Two Recent Questions
What role should governments have in the online game industry? This question was brought back to mind recently by news about a bill in Singapore that may have substantial potential to impact how the free to play revenue model can operate there. I also had renewed reason to wonder about the future of World of Warcraft in our planet's largest market, China.
Are lockboxes gambling?
Last week, this article in The Straits Times reported that Singapore's parliament had passed the Remote Gambling Bill. This news was of interest to me because the broad wording in said legislation had raised questions related to the legality of a major monetization mechanism for F2P online games. Do lockboxes and other virtual or real forms of gachapon constitute gambling? If so, should they be permitted or outlawed?
For what it's worth, the Singaporean government kind of side-stepped these issues. Online games will be exempt provided their players "cannot convert in-game credits or tokens for money or real merchandise outside the game". It's not stated if this is explicitly written into the bill. If not - which is what I'd guess - the country could terminate the exception at any time without even modifying the law, although I suspect doing so wouldn't be overly difficult anyway.
I think writing a law so loosely that buying in-MMOG lockboxes can be considered equivalent to playing games of chance like craps or keno in a casino is patently ridiculous. That being said, if you believe it's gambling, fine. It's not a question with an absolute answer; it's a matter of opinion. We'll simply have to agree to disagree. For the record, this doesn't mean I'm crazy about lockboxes. In fact, I've never purchased even one that cost actual money.
However, I have little issue with people choosing to buy them. Basically, I believe adults are responsible enough to decide how they want to spend their own money. If they decide to make purchases I'd never even consider, so be it. How is it my place, anyone's else's or even the government's to tell them they can't buy lockboxes? As for young players who aren't old enough to make significant monetary decisions for themselves, this seems like it should be a parental matter first. Legislation does have a role, but it's to deter and punish fraud, theft. etc., not to take away my individual freedom of choice in situations where my actions affect no one but myself.
What does / will WoW's sharp price increase in China mean?
Later this week, the cost for Chinese gamers to play Blizzard's venerable MMOG will jump by over 40 percent. In case you weren't aware, so-called subscribers there don't pay a monthly fee. Instead, they buy blocks of time. In a couple of days, the two options on offer will be 2700 minutes (45 hours) for 30 yuan (about $4.92 US) and 1350 minutes for 15 yuan. Both work out to just under 11 cents per hour.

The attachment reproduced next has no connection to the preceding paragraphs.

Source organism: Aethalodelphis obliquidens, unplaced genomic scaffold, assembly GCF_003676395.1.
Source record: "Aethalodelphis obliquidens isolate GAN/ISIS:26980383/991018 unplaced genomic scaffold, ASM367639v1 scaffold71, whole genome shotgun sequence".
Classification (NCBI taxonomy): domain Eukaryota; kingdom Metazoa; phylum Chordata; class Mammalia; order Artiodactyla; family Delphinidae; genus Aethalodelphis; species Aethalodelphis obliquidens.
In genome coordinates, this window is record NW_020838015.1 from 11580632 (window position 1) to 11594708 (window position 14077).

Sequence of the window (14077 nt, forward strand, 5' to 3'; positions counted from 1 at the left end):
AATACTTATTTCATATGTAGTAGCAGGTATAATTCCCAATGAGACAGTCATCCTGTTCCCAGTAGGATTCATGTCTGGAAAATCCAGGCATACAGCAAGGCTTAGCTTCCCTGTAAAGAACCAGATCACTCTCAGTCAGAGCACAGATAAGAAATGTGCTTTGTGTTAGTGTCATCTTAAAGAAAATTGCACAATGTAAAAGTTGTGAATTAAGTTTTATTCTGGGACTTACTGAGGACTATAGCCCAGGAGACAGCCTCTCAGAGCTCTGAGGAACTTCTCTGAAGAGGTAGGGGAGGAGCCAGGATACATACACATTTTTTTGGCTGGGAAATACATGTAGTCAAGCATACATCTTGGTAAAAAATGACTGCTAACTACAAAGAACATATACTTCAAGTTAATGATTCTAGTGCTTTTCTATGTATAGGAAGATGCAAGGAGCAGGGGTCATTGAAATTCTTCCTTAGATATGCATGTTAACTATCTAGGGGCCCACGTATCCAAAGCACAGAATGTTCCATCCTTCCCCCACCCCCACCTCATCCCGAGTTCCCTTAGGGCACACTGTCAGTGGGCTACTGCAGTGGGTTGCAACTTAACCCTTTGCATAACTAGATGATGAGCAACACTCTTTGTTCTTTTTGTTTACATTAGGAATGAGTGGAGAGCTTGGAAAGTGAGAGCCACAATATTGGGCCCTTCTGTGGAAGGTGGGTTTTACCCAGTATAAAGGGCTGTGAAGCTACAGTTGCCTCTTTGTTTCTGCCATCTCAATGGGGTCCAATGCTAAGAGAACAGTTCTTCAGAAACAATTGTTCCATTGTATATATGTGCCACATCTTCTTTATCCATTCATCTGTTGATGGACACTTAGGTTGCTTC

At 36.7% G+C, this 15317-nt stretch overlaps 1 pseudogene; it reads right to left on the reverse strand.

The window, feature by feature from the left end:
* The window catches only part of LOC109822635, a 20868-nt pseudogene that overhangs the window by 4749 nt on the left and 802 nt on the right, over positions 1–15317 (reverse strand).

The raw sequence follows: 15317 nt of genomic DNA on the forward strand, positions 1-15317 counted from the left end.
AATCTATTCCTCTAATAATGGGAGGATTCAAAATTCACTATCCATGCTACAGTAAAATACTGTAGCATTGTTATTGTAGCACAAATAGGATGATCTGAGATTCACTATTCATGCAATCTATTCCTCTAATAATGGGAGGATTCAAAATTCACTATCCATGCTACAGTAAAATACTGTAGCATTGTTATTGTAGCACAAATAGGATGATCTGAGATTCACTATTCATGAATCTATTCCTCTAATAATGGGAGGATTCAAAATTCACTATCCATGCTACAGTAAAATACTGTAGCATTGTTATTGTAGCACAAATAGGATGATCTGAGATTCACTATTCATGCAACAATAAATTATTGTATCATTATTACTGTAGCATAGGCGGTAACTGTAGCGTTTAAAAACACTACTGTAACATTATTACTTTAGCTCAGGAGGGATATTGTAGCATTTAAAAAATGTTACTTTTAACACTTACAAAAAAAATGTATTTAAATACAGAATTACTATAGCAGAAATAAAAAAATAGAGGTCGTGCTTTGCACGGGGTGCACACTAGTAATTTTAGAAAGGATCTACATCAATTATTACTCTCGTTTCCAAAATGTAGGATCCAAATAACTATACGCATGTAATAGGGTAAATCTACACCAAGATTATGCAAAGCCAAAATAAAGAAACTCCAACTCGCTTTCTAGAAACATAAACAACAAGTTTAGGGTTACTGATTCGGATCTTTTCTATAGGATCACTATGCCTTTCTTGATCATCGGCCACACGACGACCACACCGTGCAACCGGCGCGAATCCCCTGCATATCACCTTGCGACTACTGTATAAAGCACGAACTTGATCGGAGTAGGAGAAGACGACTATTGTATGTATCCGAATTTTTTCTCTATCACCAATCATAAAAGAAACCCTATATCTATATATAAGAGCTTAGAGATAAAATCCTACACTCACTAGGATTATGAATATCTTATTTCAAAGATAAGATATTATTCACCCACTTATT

This is still low by western standards; at $15 per month, you'd have to put in more than 136 hours to pay less per hour. However, it's a lot more than Chinese players are used to. What's more, the numbers there seem to be falling rather steeply. Globally, the game dropped some 800,000 “subscribers” in Q2, down to about 6.8 million, this after losing 200,000 in Q1. I haven't seen any reliable regional numbers, but the prevailing feeling is that most of these losses were in China. The total does rate to rise again once Warlords of Draenor arrives, but as you might imagine, reaction to the price increase has been negative. I can't help but wonder how much this will dampen the magnitude of the rebound.
My best guess is that the price hike will be quite profitable. Some players will leave the game, but not nearly enough to counteract the over 40 percent increase. Neither will many people shorten their sessions. That said, the scenario where the exodus resumes or even accelerates after the bump due to WoD doesn't seem impossible. And how likely are we to see a similar trend in this hemisphere?
Since I've seen no indication that Activision Blizzard had any say in the new pricing, I suspect it was driven by the Chinese publisher, NetEase. Is it possible the latter company is trying to pull as much revenue as it can from WoW in anticipation that its license for the game may not be renewed? Such a change wouldn't be without precedent. The9 was the initial operator. If another switch is coming, my money is on Tencent.
- Are lockboxes gambling? Why or why not?
- How much should governments intervene in and/or regulate the online game industry?
- How many total subscribers will WoW have in a year from now? How well and for how long will WoD stem the long-term declining trend?
- Will WoW change publishers in China when the current contract expires?